This paper focuses on the role of the OECD as a boundary organisation in Swedish education policy during the last 10 years. This has been a critical period of the transformation of the Swedish education system. Post-PISA, Swedish education moved from a position of confidence and relative strength to one of crisis and slow recovery. So far, most educational research has either tried to identify a top-down linear influence from the international to the national “levels”, or has disputed such influence by suggesting that PISA has not causally led to substantial national reforms. On the contrary, this article suggests that education policy research has to move away from viewing the relationship of the national with the global as hierarchical, linear and hegemonic. Through the operationalisation of the concept of boundary organisation, this paper is asking pertinent questions about the conditions, processes and practices that led to the entanglement of a large international organisation, the OECD, in the day-to-day policy-making of a country such as Sweden. This requires a nuanced theoretical and empirical approach, attentive to the political work of material artefacts, actors and organisations in the negotiations and ultimately the making of educational consensus.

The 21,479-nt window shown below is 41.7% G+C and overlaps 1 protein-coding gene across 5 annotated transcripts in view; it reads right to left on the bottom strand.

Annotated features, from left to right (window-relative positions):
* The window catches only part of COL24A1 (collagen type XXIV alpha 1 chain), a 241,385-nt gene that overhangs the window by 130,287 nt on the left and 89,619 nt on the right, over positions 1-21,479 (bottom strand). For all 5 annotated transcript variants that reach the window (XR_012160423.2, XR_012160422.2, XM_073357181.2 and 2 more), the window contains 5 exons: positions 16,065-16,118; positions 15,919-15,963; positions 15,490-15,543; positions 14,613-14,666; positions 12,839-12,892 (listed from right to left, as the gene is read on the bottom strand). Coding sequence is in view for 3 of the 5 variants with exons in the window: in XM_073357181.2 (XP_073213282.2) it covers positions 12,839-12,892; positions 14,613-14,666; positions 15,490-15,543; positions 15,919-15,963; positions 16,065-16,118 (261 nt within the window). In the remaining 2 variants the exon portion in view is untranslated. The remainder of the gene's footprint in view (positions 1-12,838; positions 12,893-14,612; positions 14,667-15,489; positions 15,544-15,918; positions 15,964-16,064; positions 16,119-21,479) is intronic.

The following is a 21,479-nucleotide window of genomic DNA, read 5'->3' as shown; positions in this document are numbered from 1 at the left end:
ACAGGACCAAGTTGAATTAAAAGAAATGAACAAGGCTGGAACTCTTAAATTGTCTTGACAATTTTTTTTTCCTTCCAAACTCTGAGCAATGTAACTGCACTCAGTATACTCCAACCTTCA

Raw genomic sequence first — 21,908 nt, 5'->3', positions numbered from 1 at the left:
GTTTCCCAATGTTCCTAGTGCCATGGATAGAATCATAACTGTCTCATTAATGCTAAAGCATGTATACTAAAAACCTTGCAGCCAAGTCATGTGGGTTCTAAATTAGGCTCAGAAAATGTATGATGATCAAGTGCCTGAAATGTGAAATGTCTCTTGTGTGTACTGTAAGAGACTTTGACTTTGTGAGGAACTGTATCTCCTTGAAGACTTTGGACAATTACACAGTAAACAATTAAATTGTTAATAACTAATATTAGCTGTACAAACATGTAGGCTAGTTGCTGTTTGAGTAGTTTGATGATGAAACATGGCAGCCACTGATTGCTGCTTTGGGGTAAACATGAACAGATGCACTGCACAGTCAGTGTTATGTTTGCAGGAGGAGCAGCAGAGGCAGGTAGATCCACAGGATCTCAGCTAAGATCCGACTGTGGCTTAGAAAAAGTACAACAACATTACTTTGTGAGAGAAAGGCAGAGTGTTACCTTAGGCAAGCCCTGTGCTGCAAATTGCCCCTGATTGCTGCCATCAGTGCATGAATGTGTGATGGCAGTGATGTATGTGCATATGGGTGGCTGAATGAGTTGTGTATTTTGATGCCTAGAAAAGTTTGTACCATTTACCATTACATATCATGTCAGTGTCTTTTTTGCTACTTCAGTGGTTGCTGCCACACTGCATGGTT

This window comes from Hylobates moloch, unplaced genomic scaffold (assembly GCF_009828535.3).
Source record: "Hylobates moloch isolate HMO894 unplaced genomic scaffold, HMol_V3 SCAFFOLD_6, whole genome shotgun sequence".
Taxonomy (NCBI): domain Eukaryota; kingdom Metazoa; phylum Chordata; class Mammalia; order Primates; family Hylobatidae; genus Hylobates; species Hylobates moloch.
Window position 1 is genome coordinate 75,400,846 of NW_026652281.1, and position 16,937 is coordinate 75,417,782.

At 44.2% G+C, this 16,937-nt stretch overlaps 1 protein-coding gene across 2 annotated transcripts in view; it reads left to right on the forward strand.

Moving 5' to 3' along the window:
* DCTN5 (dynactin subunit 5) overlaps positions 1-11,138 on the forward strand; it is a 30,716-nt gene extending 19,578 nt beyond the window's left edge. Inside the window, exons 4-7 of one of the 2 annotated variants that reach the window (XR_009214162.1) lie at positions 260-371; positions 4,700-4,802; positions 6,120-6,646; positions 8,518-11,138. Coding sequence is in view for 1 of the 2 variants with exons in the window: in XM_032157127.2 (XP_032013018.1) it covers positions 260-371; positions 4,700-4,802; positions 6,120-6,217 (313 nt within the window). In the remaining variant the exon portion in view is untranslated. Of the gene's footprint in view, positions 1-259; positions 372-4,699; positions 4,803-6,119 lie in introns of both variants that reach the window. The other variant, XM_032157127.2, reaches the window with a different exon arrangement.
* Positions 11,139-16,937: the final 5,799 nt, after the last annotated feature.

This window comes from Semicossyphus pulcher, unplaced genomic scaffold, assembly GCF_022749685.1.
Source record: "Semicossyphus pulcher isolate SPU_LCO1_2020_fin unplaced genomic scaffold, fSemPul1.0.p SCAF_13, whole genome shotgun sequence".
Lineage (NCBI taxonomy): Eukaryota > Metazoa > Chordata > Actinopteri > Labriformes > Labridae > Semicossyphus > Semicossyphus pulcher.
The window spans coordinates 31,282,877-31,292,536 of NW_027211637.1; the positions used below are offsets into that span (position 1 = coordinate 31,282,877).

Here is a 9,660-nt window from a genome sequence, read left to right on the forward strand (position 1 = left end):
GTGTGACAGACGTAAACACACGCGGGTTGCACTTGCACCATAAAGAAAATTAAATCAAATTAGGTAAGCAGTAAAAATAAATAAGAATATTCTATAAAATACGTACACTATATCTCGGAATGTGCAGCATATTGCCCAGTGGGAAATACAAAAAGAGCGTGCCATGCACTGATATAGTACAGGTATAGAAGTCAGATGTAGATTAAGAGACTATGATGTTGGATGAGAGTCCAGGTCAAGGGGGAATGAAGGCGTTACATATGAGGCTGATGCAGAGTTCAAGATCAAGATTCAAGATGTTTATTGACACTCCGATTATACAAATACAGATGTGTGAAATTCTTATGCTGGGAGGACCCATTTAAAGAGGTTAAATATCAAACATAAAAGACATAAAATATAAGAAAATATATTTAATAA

- boundary organisation